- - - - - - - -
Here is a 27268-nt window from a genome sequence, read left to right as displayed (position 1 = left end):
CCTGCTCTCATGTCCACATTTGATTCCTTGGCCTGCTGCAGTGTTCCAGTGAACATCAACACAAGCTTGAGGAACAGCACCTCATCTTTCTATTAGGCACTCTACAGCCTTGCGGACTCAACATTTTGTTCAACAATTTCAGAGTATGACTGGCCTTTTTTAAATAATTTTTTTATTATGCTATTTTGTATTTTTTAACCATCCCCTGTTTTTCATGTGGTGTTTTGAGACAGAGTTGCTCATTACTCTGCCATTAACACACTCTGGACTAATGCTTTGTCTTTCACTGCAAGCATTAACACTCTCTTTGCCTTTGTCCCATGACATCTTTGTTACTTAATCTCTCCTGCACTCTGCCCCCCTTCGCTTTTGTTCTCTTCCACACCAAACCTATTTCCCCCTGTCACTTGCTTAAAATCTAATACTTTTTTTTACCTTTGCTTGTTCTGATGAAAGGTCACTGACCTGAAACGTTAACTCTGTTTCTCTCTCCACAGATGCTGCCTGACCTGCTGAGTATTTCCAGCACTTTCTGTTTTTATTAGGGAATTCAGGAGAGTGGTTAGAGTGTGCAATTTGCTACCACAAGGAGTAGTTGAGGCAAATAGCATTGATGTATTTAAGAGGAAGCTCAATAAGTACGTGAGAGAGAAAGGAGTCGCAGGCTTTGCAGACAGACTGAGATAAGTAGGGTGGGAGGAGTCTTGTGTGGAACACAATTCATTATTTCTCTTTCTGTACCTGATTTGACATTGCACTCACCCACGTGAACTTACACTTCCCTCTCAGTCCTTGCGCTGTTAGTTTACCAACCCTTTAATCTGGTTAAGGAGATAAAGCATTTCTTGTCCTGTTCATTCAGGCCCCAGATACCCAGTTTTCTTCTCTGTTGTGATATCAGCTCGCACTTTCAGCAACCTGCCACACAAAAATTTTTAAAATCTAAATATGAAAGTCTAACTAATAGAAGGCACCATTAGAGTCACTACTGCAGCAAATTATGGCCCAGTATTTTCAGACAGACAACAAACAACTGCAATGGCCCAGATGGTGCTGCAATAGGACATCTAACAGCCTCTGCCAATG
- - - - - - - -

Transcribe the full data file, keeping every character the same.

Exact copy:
Here is a 27268-nt window from a genome sequence, read left to right as displayed (position 1 = left end):
CCTGCTCTCATGTCCACATTTGATTCCTTGGCCTGCTGCAGTGTTCCAGTGAACATCAACACAAGCTTGAGGAACAGCACCTCATCTTTCTATTAGGCACTCTACAGCCTTGCGGACTCAACATTTTGTTCAACAATTTCAGAGTATGACTGGCCTTTTTTAAATAATTTTTTTATTATGCTATTTTGTATTTTTTAACCATCCCCTGTTTTTCATGTGGTGTTTTGAGACAGAGTTGCTCATTACTCTGCCATTAACACACTCTGGACTAATGCTTTGTCTTTCACTGCAAGCATTAACACTCTCTTTGCCTTTGTCCCATGACATCTTTGTTACTTAATCTCTCCTGCACTCTGCCCCCCTTCGCTTTTGTTCTCTTCCACACCAAACCTATTTCCCCCTGTCACTTGCTTAAAATCTAATACTTTTTTTTACCTTTGCTTGTTCTGATGAAAGGTCACTGACCTGAAACGTTAACTCTGTTTCTCTCTCCACAGATGCTGCCTGACCTGCTGAGTATTTCCAGCACTTTCTGTTTTTATTAGGGAATTCAGGAGAGTGGTTAGAGTGTGCAATTTGCTACCACAAGGAGTAGTTGAGGCAAATAGCATTGATGTATTTAAGAGGAAGCTCAATAAGTACGTGAGAGAGAAAGGAGTCGCAGGCTTTGCAGACAGACTGAGATAAGTAGGGTGGGAGGAGTCTTGTGTGGAACACAATTCATTATTTCTCTTTCTGTACCTGATTTGACATTGCACTCACCCACGTGAACTTACACTTCCCTCTCAGTCCTTGCGCTGTTAGTTTACCAACCCTTTAATCTGGTTAAGGAGATAAAGCATTTCTTGTCCTGTTCATTCAGGCCCCAGATACCCAGTTTTCTTCTCTGTTGTGATATCAGCTCGCACTTTCAGCAACCTGCCACACAAAAATTTTTAAAATCTAAATATGAAAGTCTAACTAATAGAAGGCACCATTAGAGTCACTACTGCAGCAAATTATGGCCCAGTATTTTCAGACAGACAACAAACAACTGCAATGGCCCAGATGGTGCTGCAATAGGACATCTAACAGCCTCTGCCAATG